For pediatric patients 12 years of age and older, the dosage is the same as for adults. For pediatric patients 4 through 11 years of age, the dosage is one 4 mg ondansetron orally disintegrating tablet given 3 times a day. The first dose should be administered 30 minutes before the start of emetogenic chemotherapy, with subsequent doses 4 and 8 hours after the first dose. One 4 mg ondansetron orally disintegrating tablet should be administered 3 times a day (every 8 hours) for 1 to 2 days after completion of chemotherapy.
Prevention of Nausea and Vomiting Associated With Radiotherapy, Either Total Body Irradiation, or Single High-Dose Fraction or Daily Fractions to the Abdomen
The recommended oral dosage is one 8 mg ondansetron orally disintegrating tablet given 3 times a day.
For total body irradiation, one 8 mg ondansetron orally disintegrating tablet should be administered 1 to 2 hours before each fraction of radiotherapy administered each day.
For single high-dose fraction radiotherapy to the abdomen, one 8 mg ondansetron orally disintegrating tablet should be administered 1 to 2 hours before radiotherapy, with subsequent doses every 8 hours after the first dose for 1 to 2 days after completion of radiotherapy.
For daily fractionated radiotherapy to the abdomen, one 8 mg ondansetron orally disintegrating tablet should be administered 1 to 2 hours before radiotherapy, with subsequent doses every 8 hours after the first dose for each day radiotherapy is given.
There is no experience with the use of ondansetron orally disintegrating tablets in the prevention of radiation-induced nausea and vomiting in pediatric patients.
Postoperative Nausea and Vomiting
The recommended dosage is 16 mg given as two 8 mg ondansetron orally disintegrating tablets 1 hour before induction of anesthesia.
There is no experience with the use of ondansetron orally disintegrating tablets in the prevention of postoperative nausea and vomiting in pediatric patients.
Dosage Adjustment for Patients With Impaired Renal Function
The dosage recommendation is the same as for the general population. There is no experience beyond first-day administration of ondansetron.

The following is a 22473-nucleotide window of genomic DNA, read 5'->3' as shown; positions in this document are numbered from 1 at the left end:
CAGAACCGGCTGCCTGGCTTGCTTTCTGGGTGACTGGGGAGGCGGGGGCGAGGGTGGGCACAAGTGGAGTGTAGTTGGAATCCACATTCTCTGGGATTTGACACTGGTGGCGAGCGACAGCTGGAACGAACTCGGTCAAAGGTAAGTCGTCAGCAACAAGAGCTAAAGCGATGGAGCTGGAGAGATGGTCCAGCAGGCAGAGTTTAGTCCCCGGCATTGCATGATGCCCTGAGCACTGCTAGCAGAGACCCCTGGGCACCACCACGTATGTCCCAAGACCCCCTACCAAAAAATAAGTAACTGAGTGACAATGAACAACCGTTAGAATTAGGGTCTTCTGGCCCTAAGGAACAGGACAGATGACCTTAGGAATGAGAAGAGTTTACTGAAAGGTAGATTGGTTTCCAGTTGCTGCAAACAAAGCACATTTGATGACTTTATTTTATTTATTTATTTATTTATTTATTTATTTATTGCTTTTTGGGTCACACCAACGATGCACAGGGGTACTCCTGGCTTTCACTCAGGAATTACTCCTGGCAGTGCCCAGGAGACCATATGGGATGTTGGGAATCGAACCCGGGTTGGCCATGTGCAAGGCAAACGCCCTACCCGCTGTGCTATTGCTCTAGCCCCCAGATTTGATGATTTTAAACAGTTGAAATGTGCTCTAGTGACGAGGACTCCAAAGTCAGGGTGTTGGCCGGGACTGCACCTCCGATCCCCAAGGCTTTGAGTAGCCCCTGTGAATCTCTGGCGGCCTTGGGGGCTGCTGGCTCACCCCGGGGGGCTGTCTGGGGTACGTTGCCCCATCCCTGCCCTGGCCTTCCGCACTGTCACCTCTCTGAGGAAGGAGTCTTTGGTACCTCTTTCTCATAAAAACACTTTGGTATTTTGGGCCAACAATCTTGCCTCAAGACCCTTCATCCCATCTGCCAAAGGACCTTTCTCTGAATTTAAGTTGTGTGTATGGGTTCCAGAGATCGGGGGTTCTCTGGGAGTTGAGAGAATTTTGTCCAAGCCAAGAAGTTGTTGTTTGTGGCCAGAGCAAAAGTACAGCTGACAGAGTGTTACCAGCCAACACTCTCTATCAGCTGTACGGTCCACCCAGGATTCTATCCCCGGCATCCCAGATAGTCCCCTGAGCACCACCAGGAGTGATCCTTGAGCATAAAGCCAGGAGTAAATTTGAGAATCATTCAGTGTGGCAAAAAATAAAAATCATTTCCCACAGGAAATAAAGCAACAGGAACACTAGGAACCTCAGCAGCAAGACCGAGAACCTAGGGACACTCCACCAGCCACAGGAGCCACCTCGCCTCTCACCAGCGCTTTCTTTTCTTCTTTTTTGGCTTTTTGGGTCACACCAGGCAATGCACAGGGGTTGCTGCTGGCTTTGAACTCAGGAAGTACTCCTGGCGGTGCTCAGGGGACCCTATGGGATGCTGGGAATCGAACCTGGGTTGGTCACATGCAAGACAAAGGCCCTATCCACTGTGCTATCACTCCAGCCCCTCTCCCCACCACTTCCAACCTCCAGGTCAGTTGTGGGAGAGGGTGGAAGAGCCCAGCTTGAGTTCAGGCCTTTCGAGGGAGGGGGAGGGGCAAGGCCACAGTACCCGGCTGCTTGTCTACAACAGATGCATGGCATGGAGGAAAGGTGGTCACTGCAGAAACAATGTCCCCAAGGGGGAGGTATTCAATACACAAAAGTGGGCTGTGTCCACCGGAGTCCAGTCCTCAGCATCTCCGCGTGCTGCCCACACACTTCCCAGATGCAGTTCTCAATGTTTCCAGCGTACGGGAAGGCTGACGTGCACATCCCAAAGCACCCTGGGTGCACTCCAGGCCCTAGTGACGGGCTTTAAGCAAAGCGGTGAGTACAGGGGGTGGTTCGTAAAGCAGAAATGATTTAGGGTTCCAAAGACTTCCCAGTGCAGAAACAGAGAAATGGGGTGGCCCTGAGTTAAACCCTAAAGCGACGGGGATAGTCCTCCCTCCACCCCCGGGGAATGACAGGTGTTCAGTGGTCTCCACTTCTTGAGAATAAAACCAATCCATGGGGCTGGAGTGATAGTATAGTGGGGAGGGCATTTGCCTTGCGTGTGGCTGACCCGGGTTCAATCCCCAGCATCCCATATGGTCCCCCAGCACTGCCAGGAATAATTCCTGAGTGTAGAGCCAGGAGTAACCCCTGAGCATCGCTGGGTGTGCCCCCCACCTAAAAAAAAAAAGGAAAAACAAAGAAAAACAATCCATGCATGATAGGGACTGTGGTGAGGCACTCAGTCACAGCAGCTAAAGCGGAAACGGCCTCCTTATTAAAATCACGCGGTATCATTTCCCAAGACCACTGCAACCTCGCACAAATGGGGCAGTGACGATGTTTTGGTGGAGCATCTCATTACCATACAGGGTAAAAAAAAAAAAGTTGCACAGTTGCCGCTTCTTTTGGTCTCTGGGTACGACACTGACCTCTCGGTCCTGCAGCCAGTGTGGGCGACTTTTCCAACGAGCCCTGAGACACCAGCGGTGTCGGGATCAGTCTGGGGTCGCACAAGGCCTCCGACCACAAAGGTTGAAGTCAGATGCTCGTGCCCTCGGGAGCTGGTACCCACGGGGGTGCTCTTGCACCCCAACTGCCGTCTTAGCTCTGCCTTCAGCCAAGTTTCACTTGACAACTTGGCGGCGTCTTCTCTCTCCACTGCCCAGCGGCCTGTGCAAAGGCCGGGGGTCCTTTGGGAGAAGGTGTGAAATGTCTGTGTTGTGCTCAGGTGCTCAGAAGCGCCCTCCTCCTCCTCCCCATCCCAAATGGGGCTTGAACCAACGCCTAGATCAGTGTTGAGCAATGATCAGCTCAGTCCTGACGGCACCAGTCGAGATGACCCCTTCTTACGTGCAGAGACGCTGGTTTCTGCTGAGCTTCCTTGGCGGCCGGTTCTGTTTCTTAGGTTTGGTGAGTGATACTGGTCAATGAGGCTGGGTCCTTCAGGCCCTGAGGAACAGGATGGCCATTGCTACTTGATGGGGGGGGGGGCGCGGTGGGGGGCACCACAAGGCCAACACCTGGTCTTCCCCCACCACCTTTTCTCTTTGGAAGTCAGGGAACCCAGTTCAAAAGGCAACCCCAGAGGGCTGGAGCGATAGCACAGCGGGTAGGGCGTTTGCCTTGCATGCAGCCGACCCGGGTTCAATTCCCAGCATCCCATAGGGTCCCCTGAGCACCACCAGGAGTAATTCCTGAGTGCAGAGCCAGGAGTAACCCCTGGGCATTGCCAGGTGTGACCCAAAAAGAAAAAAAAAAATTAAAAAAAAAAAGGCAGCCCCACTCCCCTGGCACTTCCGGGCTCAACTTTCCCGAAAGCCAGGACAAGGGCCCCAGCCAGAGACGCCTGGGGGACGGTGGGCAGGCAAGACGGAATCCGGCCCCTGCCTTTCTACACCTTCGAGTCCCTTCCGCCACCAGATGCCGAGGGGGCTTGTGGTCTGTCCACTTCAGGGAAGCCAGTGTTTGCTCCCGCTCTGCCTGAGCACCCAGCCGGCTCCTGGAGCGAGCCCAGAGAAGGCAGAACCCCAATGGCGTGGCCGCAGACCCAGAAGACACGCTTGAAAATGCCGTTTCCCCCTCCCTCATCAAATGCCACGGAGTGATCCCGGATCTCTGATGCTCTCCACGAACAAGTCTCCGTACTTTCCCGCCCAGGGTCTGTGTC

Dosage Adjustment for Patients With Impaired Hepatic Function
In patients with severe hepatic impairment (Child-Pugh2 score of 10 or greater), clearance is reduced and apparent volume of distribution is increased with a resultant increase in plasma half-life. In such patients, a total daily dose of 8 mg should not be exceeded.
Ondansetron Orally Disintegrating Tablets USP, 4 mg are white to off-white, round tablets debossed with ‘5’ on one side and ‘E’ on the other side with an embossed circular edge.
3 x 10 Unit-dose Tablets NDC 59762-3104-1
Ondansetron Orally Disintegrating Tablets USP, 8 mg are white to off-white, round tablets debossed with ‘7’ on one side and ‘E’ on the other side with an embossed circular edge.
3 x 10 Unit-dose Tablets NDC 59762-3108-1
Store at 20° to 25°C (68° to 77°F); excursions permitted to 15° to 30°C (59° to 86°F) [see USP Controlled Room Temperature]. Dispense in a tight, light-resistant container as defined in the USP.
Peapack, NJ 07977
Code No.: 19/HD/AP/95/F/R
PACKAGE LABEL-PRINCIPAL DISPLAY PANEL - 4 mg Blister Carton (3 x 10 Unit-dose)
30 Tablets (3 blister cards each containing 10 tablets)
ondansetron orally disintegrating tablets, USP
PACKAGE LABEL-PRINCIPAL DISPLAY PANEL - 8 mg Blister Carton (3 x 10 Unit-dose)
30 Tablets (3 blister cards each containing 10 tablets)
ondansetron orally disintegrating tablets, USP
Revised: 09/2010 Greenstone LLC
Reproduced with permission of U.S. National Library of Medicine